Robert Duvall, Al Pacino, and Others Standing Aside

When Robert Duvall appears onscreen in We Own the Night, opening tomorrow, he'll be doing something he's done a lot of lately: standing aside to let his younger costars shine. And Duvall doesn't go easy on himself, either. Playing the father of characters played by Mark Wahlberg and Joaquin Phoenix -- both Academy Award nominees for their acting -- means he's going up against actors who will give back as good as they get from him. He did the same in this spring's underappreciated Lucky You (just out on DVD), in which he goes mano a mano with the powerful Eric Bana in what are some of the film's best moments. Duvall takes a bigger step back in the wicked satire Thank You for Smoking, appearing briefly -- but unforgettably -- as a tobacco baron for whom "unscrupulous" is a general description. (If you're a Duvall fan, don't miss the absolutely riveting Western Broken Trail; it's more a traditional leading role for Duvall, and it demonstrates that he's not standing aside cuz he ain't got it no more -- he's still got it.)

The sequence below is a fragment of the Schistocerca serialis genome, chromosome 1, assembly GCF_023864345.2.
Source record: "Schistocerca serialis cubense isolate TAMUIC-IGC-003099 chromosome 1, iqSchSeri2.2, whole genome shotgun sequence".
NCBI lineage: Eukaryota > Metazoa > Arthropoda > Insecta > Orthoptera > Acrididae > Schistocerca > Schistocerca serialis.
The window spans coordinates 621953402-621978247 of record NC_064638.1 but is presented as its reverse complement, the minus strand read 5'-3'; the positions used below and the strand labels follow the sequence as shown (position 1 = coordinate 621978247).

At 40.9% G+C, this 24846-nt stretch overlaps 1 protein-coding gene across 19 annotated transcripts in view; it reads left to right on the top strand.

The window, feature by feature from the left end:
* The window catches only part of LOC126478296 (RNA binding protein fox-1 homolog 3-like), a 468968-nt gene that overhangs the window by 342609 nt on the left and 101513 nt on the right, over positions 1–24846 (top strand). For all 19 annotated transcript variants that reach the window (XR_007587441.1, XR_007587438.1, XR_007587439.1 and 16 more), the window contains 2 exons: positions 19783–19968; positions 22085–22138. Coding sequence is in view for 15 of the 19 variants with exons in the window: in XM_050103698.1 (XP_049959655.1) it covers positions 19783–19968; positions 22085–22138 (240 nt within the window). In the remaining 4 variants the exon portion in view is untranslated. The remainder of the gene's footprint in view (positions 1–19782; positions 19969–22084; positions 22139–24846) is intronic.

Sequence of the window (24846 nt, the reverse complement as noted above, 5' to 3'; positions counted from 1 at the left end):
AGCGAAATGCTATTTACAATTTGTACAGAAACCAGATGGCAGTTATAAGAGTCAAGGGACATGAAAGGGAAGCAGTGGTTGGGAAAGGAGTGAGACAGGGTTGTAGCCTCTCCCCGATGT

Duvall's not alone in taking it easy these days. Some of the most commanding actors of his generation are joining him outside the spotlight. Like Al Pacino, who chews up only a little scenery as a weasely casino owner in Ocean's Thirteen (coming to DVD next month), then lets George Clooney and Brad Pitt take over. Pacino doesn't fare so well when the actor he's stepping aside for can't command the spotlight: he bowls over Matthew McConaughey in Two for the Money, which makes Pacino's scenery chewing in this one less fun.

Who else isn't starring in movies anymore, but still making a splash from stage right or left? How about Dustin Hoffman? His literature expert in Stranger Than Fiction and judge in Runaway Jury are small roles, but unforgettable ones. How about Gene Hackman? He's in Runaway Jury, too, as a wonderfully sleazy lawyer, and his performance as the patriarch in The Royal Tenenbaums is a little masterpiece. How about Robert De Niro, making a brief but potent appearance in The Good Shepherd? How about Jack Nicholson's astonishing turn as the mob boss in The Departed?

Is Hollywood pushing older actors aside? With most movies aimed at teen and twentysomething audiences that could well be the case. At least the guys still get to hang around the big screen; older actresses have been moving to TV to find juicy roles. No wonder they're making the best of it.

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MaryAnn Johanson (email me)

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